7 Sure Signs of a Genuine New-Covenant Prophet

by | Aug 13, 2018 | Church & Ministry

Editor’s Note: This is Part 2 of a two-part article. For Part 1, click here.

Author’s Note: Dan Juster, Ariel Blumenthal and Asher Intrater contributed to this paper.

But What About False Prophets in the New Covenant?

The phrase “false prophet” is used 11 times in the New Testament, and it never refers to a believer. There is the false prophet of the antichrist and Bar Jesus of Acts 13, “a child of the devil and an enemy of everything that is right!” and he was “seeking to turn the proconsul away from the faith.” (v. 8, ESV).

The other references refer to false messiahs and deceivers of the truth. Never, not once, is a child of God referred to as a false prophet—and yet, we know that every believer was encouraged to prophesy (1 Cor. 14:1). So, if one claims that someone who makes a mistake in prophecy is a false prophet, they are claiming that he is an unbeliever, presently and always, in line with the devil, seeking to deceive the body—despite repentance, loving Yeshua and bearing fruit for the kingdom—which is absurd.

Furthermore, we must ask ourselves: are prophecy and prophets exactly the same under the New Covenant as the Old Covenant? If so, should one who prophesies presumptuously be put to death? (Duet. 18:20). If that is our conclusion, then a host of others should be killed. But there is a clear difference.

Every Believer Should Seek to Prophesy

In the Old Covenant, God spoke almost exclusively through prophets. In the New Covenant, every believer is encouraged to seek to prophesy: “Follow after love and desire spiritual gifts, but especially that you may prophesy. But he who prophesies speaks to men for their edification and exhortation and comfort” (1 Cor. 14:1, 3)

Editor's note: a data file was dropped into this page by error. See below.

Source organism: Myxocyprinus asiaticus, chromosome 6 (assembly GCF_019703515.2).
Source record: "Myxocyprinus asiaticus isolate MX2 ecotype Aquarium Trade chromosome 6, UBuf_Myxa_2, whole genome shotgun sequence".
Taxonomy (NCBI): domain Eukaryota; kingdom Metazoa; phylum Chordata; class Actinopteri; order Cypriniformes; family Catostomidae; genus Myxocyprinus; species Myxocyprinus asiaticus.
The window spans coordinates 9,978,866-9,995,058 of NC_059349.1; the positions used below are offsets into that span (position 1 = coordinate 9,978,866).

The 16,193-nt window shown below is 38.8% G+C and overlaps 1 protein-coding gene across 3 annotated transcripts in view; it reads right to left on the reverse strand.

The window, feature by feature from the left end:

The Greek word translated eagerly desire is zeloo—where we get our word zeal. It is an onomatopoetic word, meaning it sounds like itself (like buzz) and it sounds in Greek like “boiling water”. In other words, we are to be boiling over with zeal for the gifts of the Spirit (as we “follow the way of love”). It should be something we pray for every day.

Now, if someone who makes a mistake in prophecy is then cut off from the Lord and deserving of death, why, then, is the apostle seeking to put the everyday believer in such a precarious and perilous position by encouraging him or her to seek to prophesy? And, yet, we know that under the New Covenant, it is not just prophets who prophesy, but every believer can do so. That is Peter’s meaning in quoting Joel in Acts 2—that God’s Spirit is not just for prophets, but all flesh, meaning, any believer who is hungry.

Prophecy is an objective word from heaven, but it is highly filtered through the subjective lens of the human vessel—through our emotions, our intellect, our theology and even our wounds and presumptions. Paul said, “We see as through a glass dimly” and “We know in part, and we prophesy in part.” (1 Cor. 13: 12a, 9) Paul also says, “If your gift is prophesying, then prophesy in accordance with your faith.” (Romans 12:6) So, there must be the possibility of prophesying beyond your faith or presumptuously, as in Deuteronomy. In such cases, leaders should deal with that, but with the goal of restoration, not repudiation.

Paul says, “Do not quench the Spirit. Do not treat prophecies. Examine all things. Firmly hold onto what is good” (1 Thess. 5:19-21) What about that which is not good—or bad—and the people who falsely or presumptuously prophesied? Did they kill them? Did they label them permanently as false prophets, excommunicating them from the body of believers? It seems not.

Something Has Changed

The argument is very simple. Michael Brown has a chapter in his 2018 book Playing With Holy Fire: A Wake-Up Call to the Pentecostal-Charismatic Church on the problems and pitfalls of prophecy. He simply says that the standards of 1 Corinthians 14 show that other prophets and leaders weigh prophecy in the New Covenant, and there is no hint that there is a penalty for making a mistake.